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View Poll Results: Should the US build or improve it's HSR network?
Yes 249 89.57%
No 29 10.43%
Voters: 278. You may not vote on this poll

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Old August 31st, 2009, 12:54 PM   #701
hans280
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That must be seed money to fund the feasibility studies? You're not going to get any HSLs for a few hundred millions. - But, fair enough: in Europe as well federal money (well, government money more generally...) to finance the initial studies have sometimes acted as an important foot in the door. I guess it's now up to the state authorities to put down their cards and come forward with concrete plans (plus perhaps supplementary seed funding) if they really mean business?

One question, though: isn't there a risk that many local politicians will merely recycle railway projects they already had in their drawers and rebrand them as "high speed"? I'm asking because in Europe renovations of existing railway lines these days routinely - even if they are essentially regional - upgrade these to 160 km/h. If they are to serve as important intercity links the upgrade more often than not targets a speed of at least 200 km/h. These are normally not considered as highspeed rail, merely bread-and-butter line upgrades. Many of the plans that I have seen so far from various parts of the US are no more ambitious in terms of operating speed. Is there a risk that the whole American "high speed project" will fizzle into a dour federal co-funding of line upgrades?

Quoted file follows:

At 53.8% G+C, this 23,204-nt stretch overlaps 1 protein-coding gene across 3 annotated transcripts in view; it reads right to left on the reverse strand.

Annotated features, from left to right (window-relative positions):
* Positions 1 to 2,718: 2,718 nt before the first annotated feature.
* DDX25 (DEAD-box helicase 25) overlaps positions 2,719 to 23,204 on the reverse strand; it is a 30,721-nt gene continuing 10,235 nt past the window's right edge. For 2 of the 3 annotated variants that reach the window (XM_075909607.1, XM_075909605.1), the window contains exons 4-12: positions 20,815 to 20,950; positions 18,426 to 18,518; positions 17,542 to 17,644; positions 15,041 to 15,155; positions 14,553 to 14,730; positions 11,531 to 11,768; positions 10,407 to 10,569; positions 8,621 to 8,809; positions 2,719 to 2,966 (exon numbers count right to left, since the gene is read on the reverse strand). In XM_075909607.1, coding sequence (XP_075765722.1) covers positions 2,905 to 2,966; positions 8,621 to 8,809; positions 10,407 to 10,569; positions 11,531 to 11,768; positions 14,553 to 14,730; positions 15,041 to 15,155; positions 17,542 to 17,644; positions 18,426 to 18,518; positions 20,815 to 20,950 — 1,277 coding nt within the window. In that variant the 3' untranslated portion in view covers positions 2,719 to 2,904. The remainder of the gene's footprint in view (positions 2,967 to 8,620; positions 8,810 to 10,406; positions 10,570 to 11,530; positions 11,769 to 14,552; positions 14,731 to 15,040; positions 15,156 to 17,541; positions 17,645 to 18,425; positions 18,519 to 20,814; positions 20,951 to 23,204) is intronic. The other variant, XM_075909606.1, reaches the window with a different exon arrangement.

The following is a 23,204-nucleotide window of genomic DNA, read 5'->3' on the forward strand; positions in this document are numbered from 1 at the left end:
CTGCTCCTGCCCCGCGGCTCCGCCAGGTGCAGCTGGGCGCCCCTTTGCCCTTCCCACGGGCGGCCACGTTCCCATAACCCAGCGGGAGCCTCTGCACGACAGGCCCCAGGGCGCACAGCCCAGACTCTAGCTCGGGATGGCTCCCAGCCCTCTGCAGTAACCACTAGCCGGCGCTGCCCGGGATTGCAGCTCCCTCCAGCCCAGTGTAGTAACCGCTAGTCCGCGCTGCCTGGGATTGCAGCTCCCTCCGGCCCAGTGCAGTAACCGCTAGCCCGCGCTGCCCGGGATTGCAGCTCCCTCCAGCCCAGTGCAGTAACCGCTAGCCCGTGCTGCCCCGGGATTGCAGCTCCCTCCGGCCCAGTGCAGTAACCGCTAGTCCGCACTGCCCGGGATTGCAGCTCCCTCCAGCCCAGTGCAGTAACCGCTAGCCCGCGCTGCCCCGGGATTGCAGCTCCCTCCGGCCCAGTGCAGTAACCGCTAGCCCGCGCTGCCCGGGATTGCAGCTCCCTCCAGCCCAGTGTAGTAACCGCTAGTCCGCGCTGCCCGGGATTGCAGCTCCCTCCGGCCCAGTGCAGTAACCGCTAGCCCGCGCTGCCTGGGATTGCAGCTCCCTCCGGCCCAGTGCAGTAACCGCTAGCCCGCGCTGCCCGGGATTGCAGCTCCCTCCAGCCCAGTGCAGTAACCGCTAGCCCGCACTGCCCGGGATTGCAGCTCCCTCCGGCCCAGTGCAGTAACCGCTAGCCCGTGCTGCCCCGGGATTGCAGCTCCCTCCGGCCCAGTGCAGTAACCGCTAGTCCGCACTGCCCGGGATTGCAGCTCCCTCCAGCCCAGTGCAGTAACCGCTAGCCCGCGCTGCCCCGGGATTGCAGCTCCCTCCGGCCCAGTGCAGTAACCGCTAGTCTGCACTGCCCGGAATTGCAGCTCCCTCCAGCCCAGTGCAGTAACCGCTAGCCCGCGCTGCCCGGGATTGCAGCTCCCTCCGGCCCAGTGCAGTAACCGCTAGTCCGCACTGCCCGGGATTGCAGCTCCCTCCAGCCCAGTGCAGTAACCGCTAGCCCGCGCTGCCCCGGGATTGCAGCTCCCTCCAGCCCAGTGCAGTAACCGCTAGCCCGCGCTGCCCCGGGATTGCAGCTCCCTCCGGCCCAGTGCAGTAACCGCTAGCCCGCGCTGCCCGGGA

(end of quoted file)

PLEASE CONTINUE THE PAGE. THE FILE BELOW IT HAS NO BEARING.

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Old August 31st, 2009, 03:19 PM   #702
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This likely isn't "high speed" the way the Europeans think of it. High speed in this case likely menas upgrading trackage to handle 100mph trains, or adding passing sidings or extra tracks to make passenger service a bit quicker. We considre the Acela service from DC to Boston to be "high speed" but it certainly isn't when copmpared to the European or Asian trains.

Your concern is valid about what this will fall into. It will likely fizzle as you say because there is not broad taxpayer support (other than folks on this board) to spend the kind of money that would be required to build a true high speed system. I would think that by the time the inevitable lawsuits from the environmental concerns, cities that are skipped, landowners near the rails etc etc etc are settled and the thing gets bid out and built it would be 40 years and would run into many hundreds of billions of dollars. By that time we'd have ended up building an obsolete system.